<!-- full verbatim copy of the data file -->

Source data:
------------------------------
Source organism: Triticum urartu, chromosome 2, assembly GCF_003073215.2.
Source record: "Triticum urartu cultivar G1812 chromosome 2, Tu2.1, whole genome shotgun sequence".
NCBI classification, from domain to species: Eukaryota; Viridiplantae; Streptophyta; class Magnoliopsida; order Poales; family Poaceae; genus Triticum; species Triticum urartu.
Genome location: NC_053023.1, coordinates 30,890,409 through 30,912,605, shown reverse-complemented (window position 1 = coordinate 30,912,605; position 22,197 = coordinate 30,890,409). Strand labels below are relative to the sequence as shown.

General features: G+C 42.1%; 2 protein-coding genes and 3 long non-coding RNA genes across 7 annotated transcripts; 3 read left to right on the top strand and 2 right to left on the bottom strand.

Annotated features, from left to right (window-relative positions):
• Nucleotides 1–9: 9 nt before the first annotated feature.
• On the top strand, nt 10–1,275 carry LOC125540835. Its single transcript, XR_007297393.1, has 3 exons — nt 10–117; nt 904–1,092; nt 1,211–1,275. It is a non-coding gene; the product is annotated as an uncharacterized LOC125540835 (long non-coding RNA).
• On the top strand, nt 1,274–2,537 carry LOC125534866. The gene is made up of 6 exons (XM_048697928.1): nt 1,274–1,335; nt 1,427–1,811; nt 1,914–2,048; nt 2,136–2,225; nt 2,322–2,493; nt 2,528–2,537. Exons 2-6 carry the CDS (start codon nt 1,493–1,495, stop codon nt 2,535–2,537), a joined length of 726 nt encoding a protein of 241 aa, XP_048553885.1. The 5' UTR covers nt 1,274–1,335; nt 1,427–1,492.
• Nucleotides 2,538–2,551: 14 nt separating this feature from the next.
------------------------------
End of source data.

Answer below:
Source organism: Triticum urartu, chromosome 2, assembly GCF_003073215.2.
Source record: "Triticum urartu cultivar G1812 chromosome 2, Tu2.1, whole genome shotgun sequence".
NCBI classification, from domain to species: Eukaryota; Viridiplantae; Streptophyta; class Magnoliopsida; order Poales; family Poaceae; genus Triticum; species Triticum urartu.
Genome location: NC_053023.1, coordinates 30,890,409 through 30,912,605, shown reverse-complemented (window position 1 = coordinate 30,912,605; position 22,197 = coordinate 30,890,409). Strand labels below are relative to the sequence as shown.

General features: G+C 42.1%; 2 protein-coding genes and 3 long non-coding RNA genes across 7 annotated transcripts; 3 read left to right on the top strand and 2 right to left on the bottom strand.

Annotated features, from left to right (window-relative positions):
• Nucleotides 1–9: 9 nt before the first annotated feature.
• On the top strand, nt 10–1,275 carry LOC125540835. Its single transcript, XR_007297393.1, has 3 exons — nt 10–117; nt 904–1,092; nt 1,211–1,275. It is a non-coding gene; the product is annotated as an uncharacterized LOC125540835 (long non-coding RNA).
• On the top strand, nt 1,274–2,537 carry LOC125534866. The gene is made up of 6 exons (XM_048697928.1): nt 1,274–1,335; nt 1,427–1,811; nt 1,914–2,048; nt 2,136–2,225; nt 2,322–2,493; nt 2,528–2,537. Exons 2-6 carry the CDS (start codon nt 1,493–1,495, stop codon nt 2,535–2,537), a joined length of 726 nt encoding a protein of 241 aa, XP_048553885.1. The 5' UTR covers nt 1,274–1,335; nt 1,427–1,492.
• Nucleotides 2,538–2,551: 14 nt separating this feature from the next.